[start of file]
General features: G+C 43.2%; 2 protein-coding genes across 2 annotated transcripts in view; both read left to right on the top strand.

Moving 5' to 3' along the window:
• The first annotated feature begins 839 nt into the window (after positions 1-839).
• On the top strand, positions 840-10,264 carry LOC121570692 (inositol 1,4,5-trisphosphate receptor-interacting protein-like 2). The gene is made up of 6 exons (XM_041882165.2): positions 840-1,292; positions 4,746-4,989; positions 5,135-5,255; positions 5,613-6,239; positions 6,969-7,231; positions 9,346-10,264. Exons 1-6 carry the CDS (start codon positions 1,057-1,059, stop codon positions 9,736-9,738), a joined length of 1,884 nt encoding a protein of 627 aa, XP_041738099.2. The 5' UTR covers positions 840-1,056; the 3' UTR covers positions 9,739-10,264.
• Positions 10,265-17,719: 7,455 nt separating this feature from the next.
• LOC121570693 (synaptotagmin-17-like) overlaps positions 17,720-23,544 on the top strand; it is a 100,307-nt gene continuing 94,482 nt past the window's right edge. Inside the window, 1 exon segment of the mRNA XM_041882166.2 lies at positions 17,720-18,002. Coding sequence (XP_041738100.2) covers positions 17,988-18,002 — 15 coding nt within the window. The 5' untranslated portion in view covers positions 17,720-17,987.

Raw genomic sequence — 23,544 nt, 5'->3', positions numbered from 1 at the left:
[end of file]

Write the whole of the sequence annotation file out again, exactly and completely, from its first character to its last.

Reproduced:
General features: G+C 43.2%; 2 protein-coding genes across 2 annotated transcripts in view; both read left to right on the top strand.

Moving 5' to 3' along the window:
• The first annotated feature begins 839 nt into the window (after positions 1-839).
• On the top strand, positions 840-10,264 carry LOC121570692 (inositol 1,4,5-trisphosphate receptor-interacting protein-like 2). The gene is made up of 6 exons (XM_041882165.2): positions 840-1,292; positions 4,746-4,989; positions 5,135-5,255; positions 5,613-6,239; positions 6,969-7,231; positions 9,346-10,264. Exons 1-6 carry the CDS (start codon positions 1,057-1,059, stop codon positions 9,736-9,738), a joined length of 1,884 nt encoding a protein of 627 aa, XP_041738099.2. The 5' UTR covers positions 840-1,056; the 3' UTR covers positions 9,739-10,264.
• Positions 10,265-17,719: 7,455 nt separating this feature from the next.
• LOC121570693 (synaptotagmin-17-like) overlaps positions 17,720-23,544 on the top strand; it is a 100,307-nt gene continuing 94,482 nt past the window's right edge. Inside the window, 1 exon segment of the mRNA XM_041882166.2 lies at positions 17,720-18,002. Coding sequence (XP_041738100.2) covers positions 17,988-18,002 — 15 coding nt within the window. The 5' untranslated portion in view covers positions 17,720-17,987.

Raw genomic sequence — 23,544 nt, 5'->3', positions numbered from 1 at the left: